• Kusumoto R.
      • Speina E.
      • Beck G.
      • Cheng W.H.
      • Bohr V.A.
      ). The effect of modification on BLM is currently unknown. A summary of intermediates and products expected in the presence of unmodified and acetylated proteins is depicted in Fig. 3.
      Figure thumbnail gr3
      FIGURE 3The long flap pathway promotes genome stability by increasing the fidelity of the replication process. The dark blue lines on the DNA substrate represent the primer nucleotides added by pol α, and the red stars represent mismatches on the downstream Okazaki DNA sequence.
      With respect to repair, if LP-BER makes a longer patch, it is more likely to remove damage on several adjacent nucleotides. Significantly, BER proteins such as DNA glycosylase OGG1 (
      • Bhakat K.K.
      • Mokkapati S.K.
      • Boldogh I.
      • Hazra T.K.
      • Mitra S.
      ), APE1 (
      • Bhakat K.K.
      • Izumi T.
      • Yang S.H.
      • Hazra T.K.
      • Mitra S.
      ), and pol β (
      • Hasan S.
      • El-Andaloussi N.
      • Hardeland U.
      • Hassa P.O.
      • Bürki C.
      • Imhof R.
      • Schär P.
      • Hottiger M.O.
      ) have also been found to be acetylated by p300. Acetylation of pol β selectively abrogates its dRP lyase activity (
      • Hasan S.
      • El-Andaloussi N.
      • Hardeland U.
      • Hassa P.O.
      • Bürki C.
      • Imhof R.
      • Schär P.
      • Hottiger M.O.
      ). Inhibition of lyase activity would drive the repair into the LP-BER pathway, with the formation of longer repair patch lengths. With a shift toward more LP-BER, it is possible that RPA and Dna2 would be involved in processing these flaps, similar to the situation in Okazaki fragment maturation.
      The long patch replacement hypothesis also suggests that the histone acetyltransferase p300 is enriched in regions of active chromatin not only to improve accessibility of the DNA to transcription machinery but also to promote higher fidelity DNA replication and repair to compensate for the destabilizing effects of transcription. Many of the proteins undergoing acetylation are also post-translationally modified by phosphorylation, methylation, and ubiquitination. Distinctively, the modification by acetylation seems to have the uniform effect of increasing the patch length of DNA replication/repair to improve genome stability. Additionally, other forms of modification are likely to regulate protein functions that interact with the effects of acetylation. For example, phosphorylation of FEN1 disrupts binding to PCNA (
      • Henneke G.
      • Koundrioukoff S.
      • Hübscher U.
      ), resulting in defects in Okazaki fragment ligation. Conversely, arginine methylation of FEN1 suppresses phosphorylation of FEN1, thereby increasing binding affinity for PCNA (
      • Guo Z.
      • Zheng L.
      • Xu H.
      • Dai H.
      • Zhou M.
      • Pascua M.R.
      • Chen Q.M.
      • Shen B.
      ). As we begin to understand the cross-effects among different forms of modifications on replication and repair proteins, we may be able to map out a combinatorial modification code that regulates the proteins and the pathways for highest fidelity to slow the progression of cancer, neurodegenerative disorders, and aging.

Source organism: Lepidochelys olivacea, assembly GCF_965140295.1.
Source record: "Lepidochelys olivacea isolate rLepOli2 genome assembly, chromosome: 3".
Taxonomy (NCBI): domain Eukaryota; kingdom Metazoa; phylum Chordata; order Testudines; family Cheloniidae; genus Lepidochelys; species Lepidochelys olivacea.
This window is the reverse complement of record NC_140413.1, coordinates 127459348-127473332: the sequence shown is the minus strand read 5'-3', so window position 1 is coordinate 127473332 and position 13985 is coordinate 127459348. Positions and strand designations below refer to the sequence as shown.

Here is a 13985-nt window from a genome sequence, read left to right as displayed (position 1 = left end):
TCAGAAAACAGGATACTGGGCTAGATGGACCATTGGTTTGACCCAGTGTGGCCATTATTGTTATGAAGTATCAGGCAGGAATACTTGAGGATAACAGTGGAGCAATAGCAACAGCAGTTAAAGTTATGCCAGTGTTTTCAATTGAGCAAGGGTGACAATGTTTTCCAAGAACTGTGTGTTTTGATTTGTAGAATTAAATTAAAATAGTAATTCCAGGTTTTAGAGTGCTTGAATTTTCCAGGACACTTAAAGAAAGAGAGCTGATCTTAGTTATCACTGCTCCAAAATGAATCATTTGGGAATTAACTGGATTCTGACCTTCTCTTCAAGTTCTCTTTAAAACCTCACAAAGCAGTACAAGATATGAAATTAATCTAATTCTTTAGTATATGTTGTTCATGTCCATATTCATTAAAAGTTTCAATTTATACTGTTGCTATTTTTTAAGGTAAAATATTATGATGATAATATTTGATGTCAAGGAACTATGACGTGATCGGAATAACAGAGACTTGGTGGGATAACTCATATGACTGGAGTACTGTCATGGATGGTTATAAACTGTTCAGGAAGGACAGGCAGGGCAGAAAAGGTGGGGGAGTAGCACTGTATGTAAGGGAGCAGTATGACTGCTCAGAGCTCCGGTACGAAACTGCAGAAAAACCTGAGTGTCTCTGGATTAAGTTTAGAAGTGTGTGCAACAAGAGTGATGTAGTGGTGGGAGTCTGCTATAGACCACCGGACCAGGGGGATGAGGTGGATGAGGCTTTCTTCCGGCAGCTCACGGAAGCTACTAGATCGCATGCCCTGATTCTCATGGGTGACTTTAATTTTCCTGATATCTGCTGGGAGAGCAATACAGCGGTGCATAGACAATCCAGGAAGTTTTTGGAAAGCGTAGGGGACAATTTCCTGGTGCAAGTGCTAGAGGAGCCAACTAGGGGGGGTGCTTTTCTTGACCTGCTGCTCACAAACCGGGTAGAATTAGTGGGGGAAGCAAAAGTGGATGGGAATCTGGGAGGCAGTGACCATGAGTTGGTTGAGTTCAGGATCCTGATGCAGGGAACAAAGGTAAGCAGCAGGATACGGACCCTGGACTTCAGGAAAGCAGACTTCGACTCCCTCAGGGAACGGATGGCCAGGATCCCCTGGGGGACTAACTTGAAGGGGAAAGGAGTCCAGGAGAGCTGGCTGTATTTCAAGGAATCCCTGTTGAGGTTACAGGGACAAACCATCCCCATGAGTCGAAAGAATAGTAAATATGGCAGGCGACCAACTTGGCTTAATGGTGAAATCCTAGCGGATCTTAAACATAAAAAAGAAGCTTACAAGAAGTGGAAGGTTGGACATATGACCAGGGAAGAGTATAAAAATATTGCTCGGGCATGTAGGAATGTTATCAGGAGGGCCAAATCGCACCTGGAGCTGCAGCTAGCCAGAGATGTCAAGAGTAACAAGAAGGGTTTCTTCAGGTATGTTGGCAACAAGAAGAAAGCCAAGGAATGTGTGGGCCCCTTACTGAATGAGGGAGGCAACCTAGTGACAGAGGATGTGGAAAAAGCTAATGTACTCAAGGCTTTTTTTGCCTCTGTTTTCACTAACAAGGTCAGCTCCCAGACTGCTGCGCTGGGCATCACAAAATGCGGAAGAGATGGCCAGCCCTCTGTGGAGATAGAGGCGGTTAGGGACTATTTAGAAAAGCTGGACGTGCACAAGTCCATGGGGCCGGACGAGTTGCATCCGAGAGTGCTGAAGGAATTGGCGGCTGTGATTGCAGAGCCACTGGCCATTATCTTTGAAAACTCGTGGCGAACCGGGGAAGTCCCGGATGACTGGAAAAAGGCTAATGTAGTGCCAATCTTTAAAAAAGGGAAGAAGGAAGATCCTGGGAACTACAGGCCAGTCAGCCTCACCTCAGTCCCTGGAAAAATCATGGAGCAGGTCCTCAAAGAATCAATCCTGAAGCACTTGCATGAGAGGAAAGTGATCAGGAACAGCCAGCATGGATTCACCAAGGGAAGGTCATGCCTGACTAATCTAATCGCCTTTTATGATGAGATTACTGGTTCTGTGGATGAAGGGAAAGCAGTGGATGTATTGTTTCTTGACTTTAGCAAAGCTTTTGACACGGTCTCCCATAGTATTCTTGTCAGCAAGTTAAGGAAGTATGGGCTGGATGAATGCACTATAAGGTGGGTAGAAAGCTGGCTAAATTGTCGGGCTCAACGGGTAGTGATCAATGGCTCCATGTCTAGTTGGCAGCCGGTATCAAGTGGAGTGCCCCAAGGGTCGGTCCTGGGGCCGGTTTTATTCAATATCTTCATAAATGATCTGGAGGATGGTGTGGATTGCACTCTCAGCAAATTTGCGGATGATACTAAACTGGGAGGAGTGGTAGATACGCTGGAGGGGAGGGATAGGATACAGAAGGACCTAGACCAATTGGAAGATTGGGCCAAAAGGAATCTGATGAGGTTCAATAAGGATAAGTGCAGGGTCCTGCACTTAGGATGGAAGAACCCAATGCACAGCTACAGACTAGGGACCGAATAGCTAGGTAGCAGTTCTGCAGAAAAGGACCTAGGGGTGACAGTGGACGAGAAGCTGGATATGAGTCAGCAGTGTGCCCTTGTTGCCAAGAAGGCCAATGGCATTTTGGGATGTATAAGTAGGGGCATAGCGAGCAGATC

Acknowledgments

      We thank Drs. Ulrich Hübscher and Marc Wold and members of the Bambara laboratory for critical reading of the manuscript. We especially thank Christopher Petrides and Athena Kantartzis for assistance with the figures.

      REFERENCES

        • Kornberg A.
        • Baker T.A.
        DNA Replication. 2nd Ed. W. H. Freeman, New York1992
        • Okazaki R.
        • Okazaki T.
        • Sakabe K.
        • Sugimoto K.
        • Sugino A.
        Proc. Natl. Acad. Sci. U.S.A. 1968; 59: 598-605
        • Sakabe K.
        • Okazaki R.
        Biochim. Biophys. Acta. 1966; 129: 651-654
        • Alberts B.M.
        • Barry J.
        • Bedinger P.
        • Formosa T.
        • Jongeneel C.V.
        • Kreuzer K.N.
        Cold Spring Harbor Symp. Quant. Biol. 1983; 47: 655-668
        • Pandey M.
        • Syed S.
        • Donmez I.
        • Patel G.
        • Ha T.
        • Patel S.S.
        Nature. 2009; 462: 940-943
        • Johnson A.
        • O'Donnell M.
        Annu. Rev. Biochem. 2005; 74: 283-315
        • McInerney P.
        • Johnson A.
        • Katz F.
        • O'Donnell M.
        Mol. Cell. 2007; 27: 527-538
        • Georgescu R.E.
        • Kurth I.
        • Yao N.Y.
        • Stewart J.
        • Yurieva O.
        • O'Donnell M.
        EMBO J. 2009; 28: 2981-2991
        • Setlow P.
        • Brutlag D.
        • Kornberg A.
        J. Biol. Chem. 1972; 247: 224-231
        • Waga S.
        • Bauer G.
        • Stillman B.
        J. Biol. Chem. 1994; 269: 10923-10934
        • Arezi B.
        • Kuchta R.D.
        Trends Biochem. Sci. 2000; 25: 572-576
        • Tsurimoto T.
        • Melendy T.
        • Stillman B.
        Nature. 1990; 346: 534-539
        • Pursell Z.F.
        • Isoz I.
        • Lundström E.B.
        • Johansson E.
        • Kunkel T.A.
        Science. 2007; 317: 127-130
        • Waga S.
        • Stillman B.
        Annu. Rev. Biochem. 1998; 67: 721-751
        • Pavlov Y.I.
        • Frahm C.
        • Nick McElhinny S.A.
        • Niimi A.
        • Suzuki M.
        • Kunkel T.A.
        Curr. Biol. 2006; 16: 202-207
        • Wold M.S.
        Annu. Rev. Biochem. 1997; 66: 61-92
        • Burgers P.M.